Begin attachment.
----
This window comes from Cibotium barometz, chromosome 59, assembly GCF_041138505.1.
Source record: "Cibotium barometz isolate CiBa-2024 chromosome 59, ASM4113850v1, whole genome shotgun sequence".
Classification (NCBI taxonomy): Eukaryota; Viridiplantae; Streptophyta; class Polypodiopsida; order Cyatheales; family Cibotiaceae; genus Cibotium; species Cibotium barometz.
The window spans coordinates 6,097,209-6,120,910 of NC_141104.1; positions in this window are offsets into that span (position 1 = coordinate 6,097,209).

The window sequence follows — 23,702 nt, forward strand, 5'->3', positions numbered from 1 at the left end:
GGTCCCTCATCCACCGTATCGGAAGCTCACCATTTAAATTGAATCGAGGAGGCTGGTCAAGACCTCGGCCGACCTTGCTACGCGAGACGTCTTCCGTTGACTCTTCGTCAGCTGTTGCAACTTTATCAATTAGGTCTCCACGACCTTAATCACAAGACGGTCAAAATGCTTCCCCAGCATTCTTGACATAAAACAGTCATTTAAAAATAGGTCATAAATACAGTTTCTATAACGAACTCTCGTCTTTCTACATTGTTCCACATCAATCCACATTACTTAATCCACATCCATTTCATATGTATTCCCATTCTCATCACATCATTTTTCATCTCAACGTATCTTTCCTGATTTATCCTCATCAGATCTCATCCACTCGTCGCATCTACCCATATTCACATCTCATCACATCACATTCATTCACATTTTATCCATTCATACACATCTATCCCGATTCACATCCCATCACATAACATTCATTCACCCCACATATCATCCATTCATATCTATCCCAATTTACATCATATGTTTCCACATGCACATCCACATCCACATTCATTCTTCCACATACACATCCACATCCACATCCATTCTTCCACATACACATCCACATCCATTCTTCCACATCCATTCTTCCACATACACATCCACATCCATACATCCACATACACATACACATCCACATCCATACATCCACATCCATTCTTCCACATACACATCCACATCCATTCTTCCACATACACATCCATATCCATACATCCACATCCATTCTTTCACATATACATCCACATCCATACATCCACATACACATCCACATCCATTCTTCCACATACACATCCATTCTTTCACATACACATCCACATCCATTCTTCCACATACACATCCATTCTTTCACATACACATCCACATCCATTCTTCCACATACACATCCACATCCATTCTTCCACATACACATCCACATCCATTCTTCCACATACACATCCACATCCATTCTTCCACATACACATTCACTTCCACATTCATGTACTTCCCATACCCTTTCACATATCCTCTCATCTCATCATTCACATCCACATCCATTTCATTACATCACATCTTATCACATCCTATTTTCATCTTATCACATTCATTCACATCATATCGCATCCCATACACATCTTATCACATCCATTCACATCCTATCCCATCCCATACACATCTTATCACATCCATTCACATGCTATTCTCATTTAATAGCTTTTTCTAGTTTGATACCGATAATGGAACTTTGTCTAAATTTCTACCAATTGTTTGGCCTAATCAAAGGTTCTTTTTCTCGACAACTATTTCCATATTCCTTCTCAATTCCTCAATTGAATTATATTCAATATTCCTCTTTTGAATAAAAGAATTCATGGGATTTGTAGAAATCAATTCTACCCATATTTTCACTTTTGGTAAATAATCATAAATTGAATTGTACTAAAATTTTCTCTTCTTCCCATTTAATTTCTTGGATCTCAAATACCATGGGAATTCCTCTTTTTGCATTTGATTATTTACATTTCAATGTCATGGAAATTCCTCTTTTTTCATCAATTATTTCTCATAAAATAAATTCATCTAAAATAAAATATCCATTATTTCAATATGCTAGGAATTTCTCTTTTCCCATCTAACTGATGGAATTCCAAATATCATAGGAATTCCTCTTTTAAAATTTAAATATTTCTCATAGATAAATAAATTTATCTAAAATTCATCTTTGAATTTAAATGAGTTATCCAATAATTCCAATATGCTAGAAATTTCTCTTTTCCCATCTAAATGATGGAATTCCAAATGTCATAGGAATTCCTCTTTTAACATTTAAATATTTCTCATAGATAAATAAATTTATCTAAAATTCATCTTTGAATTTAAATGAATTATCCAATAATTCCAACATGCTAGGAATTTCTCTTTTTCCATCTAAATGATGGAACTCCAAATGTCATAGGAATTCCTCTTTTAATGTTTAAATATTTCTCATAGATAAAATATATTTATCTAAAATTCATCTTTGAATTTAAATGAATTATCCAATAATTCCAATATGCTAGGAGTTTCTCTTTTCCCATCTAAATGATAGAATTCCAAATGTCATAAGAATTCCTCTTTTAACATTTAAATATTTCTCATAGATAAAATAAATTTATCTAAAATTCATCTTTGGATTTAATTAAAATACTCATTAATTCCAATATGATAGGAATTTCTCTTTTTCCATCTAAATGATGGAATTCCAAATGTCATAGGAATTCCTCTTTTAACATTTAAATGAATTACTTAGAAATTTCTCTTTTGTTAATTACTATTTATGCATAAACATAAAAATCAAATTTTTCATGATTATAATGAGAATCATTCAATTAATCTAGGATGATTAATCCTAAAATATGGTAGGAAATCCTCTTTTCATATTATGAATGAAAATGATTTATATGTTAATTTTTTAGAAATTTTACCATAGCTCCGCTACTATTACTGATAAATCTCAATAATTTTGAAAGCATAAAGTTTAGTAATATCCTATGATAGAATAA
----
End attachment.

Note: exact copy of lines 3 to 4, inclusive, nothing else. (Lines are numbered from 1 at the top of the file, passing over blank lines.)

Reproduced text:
Classification (NCBI taxonomy): Eukaryota; Viridiplantae; Streptophyta; class Polypodiopsida; order Cyatheales; family Cibotiaceae; genus Cibotium; species Cibotium barometz.
The window spans coordinates 6,097,209-6,120,910 of NC_141104.1; positions in this window are offsets into that span (position 1 = coordinate 6,097,209).